OAKLAND, Calif. (AP) — Barry, meet the Babe. Barry Bonds tied Babe Ruth for second place on the career list with his 714th home run Saturday, a shot into the first deck of elevated stands in right-center leading off the second inning against the Oakland Athletics.
The ball landed about eight rows up in the seats overlooking the high fence just to the left of the out-of-town scoreboard. Though the A's don't provide estimated distances on home runs, the ball appeared to travel about 400 feet _ far from being one of his trademark behemoth drives.
The ball was caught on the fly by 19-year-old Tyler Snyder of nearby Pleasanton, who was cheered by fans around him and quickly left the ballpark with his souvenir.
Bonds ended a nine-game homerless drought _ a stretch of 29 at-bats _ since hitting No. 713 with a 450-foot drive May 7 in Philadelphia. His teenage son, Nikolai, a Giants bat boy, was waiting for him at home plate and they embraced.
Next up is Hank Aaron's record of 755.
Bonds, dogged by allegations of steroid use and repeated taunts on the road, was quickly greeted by his teammates, who surrounded him at the top of the dugout. Bonds tipped his cap and blew a kiss to his wife and two daughters.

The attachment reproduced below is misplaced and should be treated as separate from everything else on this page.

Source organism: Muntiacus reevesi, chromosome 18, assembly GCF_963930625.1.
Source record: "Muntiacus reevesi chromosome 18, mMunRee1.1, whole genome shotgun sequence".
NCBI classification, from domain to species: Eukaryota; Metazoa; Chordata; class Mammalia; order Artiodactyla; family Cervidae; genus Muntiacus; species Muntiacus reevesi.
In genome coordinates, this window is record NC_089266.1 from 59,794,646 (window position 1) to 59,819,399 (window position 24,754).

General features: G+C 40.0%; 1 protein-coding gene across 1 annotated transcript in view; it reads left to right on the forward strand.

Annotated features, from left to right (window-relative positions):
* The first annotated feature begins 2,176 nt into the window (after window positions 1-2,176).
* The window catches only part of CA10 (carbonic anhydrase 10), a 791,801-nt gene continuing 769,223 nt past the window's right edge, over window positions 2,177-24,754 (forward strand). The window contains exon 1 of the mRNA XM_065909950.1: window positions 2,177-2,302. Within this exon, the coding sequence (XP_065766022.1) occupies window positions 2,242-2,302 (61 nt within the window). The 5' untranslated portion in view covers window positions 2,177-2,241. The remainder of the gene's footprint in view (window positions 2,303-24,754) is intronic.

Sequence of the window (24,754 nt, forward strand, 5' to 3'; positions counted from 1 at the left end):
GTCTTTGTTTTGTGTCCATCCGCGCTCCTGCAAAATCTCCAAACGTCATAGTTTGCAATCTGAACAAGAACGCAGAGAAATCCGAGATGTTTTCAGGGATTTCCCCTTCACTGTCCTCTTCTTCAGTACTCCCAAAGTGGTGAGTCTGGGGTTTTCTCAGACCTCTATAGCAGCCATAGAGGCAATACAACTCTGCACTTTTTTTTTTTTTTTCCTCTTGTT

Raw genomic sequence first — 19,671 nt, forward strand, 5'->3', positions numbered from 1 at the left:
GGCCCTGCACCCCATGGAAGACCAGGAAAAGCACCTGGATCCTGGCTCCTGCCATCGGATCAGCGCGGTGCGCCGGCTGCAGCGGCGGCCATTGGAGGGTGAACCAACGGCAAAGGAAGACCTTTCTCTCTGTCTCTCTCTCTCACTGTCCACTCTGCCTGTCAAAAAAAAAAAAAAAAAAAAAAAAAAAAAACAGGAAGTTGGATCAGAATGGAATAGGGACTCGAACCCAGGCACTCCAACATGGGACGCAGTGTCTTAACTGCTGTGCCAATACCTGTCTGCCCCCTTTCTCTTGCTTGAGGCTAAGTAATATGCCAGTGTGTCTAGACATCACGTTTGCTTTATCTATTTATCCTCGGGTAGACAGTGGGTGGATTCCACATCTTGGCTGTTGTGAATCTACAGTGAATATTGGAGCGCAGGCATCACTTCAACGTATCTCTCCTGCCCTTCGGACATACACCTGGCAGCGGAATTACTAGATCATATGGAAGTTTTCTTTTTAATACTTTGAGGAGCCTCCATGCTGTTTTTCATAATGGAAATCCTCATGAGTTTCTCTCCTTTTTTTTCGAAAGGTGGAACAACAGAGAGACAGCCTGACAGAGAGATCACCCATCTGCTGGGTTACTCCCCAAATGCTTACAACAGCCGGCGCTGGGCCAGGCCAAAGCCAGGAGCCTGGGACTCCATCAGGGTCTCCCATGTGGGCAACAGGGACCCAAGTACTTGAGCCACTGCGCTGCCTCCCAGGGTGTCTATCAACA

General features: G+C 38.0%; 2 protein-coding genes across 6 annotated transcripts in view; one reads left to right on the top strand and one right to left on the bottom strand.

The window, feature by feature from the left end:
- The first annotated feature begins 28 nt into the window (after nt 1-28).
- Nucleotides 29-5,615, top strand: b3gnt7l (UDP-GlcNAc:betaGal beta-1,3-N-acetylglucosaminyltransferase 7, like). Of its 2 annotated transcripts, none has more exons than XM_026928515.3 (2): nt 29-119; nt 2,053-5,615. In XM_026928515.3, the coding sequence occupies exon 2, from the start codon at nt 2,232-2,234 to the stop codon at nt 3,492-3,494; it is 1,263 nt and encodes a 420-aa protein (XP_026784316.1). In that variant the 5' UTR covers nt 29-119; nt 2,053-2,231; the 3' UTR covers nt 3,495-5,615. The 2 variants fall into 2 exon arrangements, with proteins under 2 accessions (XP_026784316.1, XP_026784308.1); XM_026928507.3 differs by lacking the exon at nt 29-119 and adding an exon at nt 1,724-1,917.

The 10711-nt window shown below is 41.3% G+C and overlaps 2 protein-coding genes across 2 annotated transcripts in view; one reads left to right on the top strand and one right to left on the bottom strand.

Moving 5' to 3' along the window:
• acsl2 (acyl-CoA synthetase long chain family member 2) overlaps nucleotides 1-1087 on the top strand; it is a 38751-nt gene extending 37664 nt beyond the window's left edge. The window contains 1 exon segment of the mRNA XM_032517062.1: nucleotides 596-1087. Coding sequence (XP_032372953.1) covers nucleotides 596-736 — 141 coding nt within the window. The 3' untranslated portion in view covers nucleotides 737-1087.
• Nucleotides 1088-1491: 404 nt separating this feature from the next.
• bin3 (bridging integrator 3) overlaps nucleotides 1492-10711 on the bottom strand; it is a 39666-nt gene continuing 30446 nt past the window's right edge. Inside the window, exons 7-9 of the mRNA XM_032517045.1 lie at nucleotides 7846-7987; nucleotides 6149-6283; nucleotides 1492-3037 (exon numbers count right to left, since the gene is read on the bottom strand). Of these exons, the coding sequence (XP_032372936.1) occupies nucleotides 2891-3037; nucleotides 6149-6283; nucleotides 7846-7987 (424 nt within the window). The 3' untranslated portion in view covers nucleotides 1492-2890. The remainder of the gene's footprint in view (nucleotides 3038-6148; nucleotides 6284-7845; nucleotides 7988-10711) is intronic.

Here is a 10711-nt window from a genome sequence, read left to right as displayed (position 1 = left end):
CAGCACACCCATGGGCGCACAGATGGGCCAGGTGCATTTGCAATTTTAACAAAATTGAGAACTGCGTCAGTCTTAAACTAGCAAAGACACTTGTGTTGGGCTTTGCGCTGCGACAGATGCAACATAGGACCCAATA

Left-hander Brad Halsey became the 420th pitcher to allow a homer to Bonds, who was San Francisco's designated hitter in an interleague series against the A's.
"It's a pretty unbelievable thing," Astros reliever Brad Lidge said in Houston. "No matter what kind of controversy surrounds him and no matter what side of the fence you are on as far as what he did or didn't do with performance-enhancing drugs, you've got to admit that it's a pretty impressive number."
The seven-time NL MVP was booed when his name was announced before the game and again the moment he began walking to the batter's box. He connected on a 1-1 pitch from Halsey, making history with his sixth home run this season.
The 41-year-old Bonds received a long standing ovation, and the game was delayed about 90 seconds. The Giants plan to commemorate No. 715 in their own ballpark.
Bonds came to the plate in the third to chants of "Barry! Barry!" and struck out looking. He flied out to left leading off the sixth.